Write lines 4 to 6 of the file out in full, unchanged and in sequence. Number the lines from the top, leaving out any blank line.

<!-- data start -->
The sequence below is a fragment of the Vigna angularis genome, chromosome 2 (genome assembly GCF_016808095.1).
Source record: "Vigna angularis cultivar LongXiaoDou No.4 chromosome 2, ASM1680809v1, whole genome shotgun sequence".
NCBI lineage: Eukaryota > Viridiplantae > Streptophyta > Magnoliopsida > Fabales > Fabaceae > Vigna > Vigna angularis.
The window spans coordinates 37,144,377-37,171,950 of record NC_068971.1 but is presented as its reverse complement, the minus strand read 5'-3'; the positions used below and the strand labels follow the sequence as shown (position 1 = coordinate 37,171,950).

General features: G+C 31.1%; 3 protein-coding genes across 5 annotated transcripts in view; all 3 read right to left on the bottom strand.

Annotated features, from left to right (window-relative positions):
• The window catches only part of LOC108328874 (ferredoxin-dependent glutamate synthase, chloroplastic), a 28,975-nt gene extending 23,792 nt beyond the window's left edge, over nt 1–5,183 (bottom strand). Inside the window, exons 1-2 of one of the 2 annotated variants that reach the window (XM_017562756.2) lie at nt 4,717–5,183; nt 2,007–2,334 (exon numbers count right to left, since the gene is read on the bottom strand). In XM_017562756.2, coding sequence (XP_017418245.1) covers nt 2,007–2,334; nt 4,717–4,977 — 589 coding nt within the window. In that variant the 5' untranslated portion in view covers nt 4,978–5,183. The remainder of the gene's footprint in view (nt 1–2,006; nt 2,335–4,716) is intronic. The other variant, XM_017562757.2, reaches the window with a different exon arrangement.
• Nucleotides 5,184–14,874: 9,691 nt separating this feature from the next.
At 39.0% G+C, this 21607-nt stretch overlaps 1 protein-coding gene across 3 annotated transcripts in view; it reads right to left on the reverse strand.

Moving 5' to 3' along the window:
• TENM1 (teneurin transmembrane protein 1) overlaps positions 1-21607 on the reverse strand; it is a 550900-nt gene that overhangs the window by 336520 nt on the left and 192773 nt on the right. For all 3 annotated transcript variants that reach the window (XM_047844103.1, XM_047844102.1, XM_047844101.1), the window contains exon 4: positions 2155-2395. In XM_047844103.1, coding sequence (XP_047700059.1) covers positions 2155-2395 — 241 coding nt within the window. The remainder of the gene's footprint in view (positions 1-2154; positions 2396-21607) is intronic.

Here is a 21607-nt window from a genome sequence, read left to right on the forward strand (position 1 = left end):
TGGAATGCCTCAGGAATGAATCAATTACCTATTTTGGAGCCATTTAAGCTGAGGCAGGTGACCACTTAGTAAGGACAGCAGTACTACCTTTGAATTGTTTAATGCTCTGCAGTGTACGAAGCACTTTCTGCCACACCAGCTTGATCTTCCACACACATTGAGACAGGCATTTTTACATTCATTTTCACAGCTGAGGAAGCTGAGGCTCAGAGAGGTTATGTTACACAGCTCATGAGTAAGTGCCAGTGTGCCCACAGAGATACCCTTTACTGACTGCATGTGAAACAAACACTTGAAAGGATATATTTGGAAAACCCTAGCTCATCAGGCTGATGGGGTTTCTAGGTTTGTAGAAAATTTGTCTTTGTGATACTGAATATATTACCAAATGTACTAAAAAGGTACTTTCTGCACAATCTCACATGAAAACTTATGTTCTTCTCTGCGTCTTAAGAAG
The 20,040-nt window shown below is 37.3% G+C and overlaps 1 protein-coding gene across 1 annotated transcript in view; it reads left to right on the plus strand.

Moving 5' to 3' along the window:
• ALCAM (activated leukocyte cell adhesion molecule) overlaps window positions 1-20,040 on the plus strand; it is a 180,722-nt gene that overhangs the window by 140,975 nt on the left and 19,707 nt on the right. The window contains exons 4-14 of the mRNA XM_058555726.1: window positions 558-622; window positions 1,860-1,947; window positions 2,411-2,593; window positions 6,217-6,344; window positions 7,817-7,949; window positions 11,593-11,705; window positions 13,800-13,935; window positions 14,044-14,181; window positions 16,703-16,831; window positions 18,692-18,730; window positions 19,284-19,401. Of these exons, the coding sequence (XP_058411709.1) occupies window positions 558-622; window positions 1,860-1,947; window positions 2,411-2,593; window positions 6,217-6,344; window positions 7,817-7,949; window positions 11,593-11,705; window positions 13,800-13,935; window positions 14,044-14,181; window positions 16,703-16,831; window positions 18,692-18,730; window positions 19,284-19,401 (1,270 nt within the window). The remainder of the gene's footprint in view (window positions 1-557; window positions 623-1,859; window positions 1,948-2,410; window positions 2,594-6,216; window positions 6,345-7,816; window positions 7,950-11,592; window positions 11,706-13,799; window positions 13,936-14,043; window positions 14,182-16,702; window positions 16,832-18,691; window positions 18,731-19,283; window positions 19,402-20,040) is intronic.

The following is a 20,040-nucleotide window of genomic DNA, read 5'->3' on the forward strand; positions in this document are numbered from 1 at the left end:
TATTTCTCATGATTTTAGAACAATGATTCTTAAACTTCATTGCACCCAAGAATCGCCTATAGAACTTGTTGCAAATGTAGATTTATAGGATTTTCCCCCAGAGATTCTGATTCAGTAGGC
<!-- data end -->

The window spans coordinates 37,144,377-37,171,950 of record NC_068971.1 but is presented as its reverse complement, the minus strand read 5'-3'; the positions used below and the strand labels follow the sequence as shown (position 1 = coordinate 37,171,950).

General features: G+C 31.1%; 3 protein-coding genes across 5 annotated transcripts in view; all 3 read right to left on the bottom strand.

Annotated features, from left to right (window-relative positions):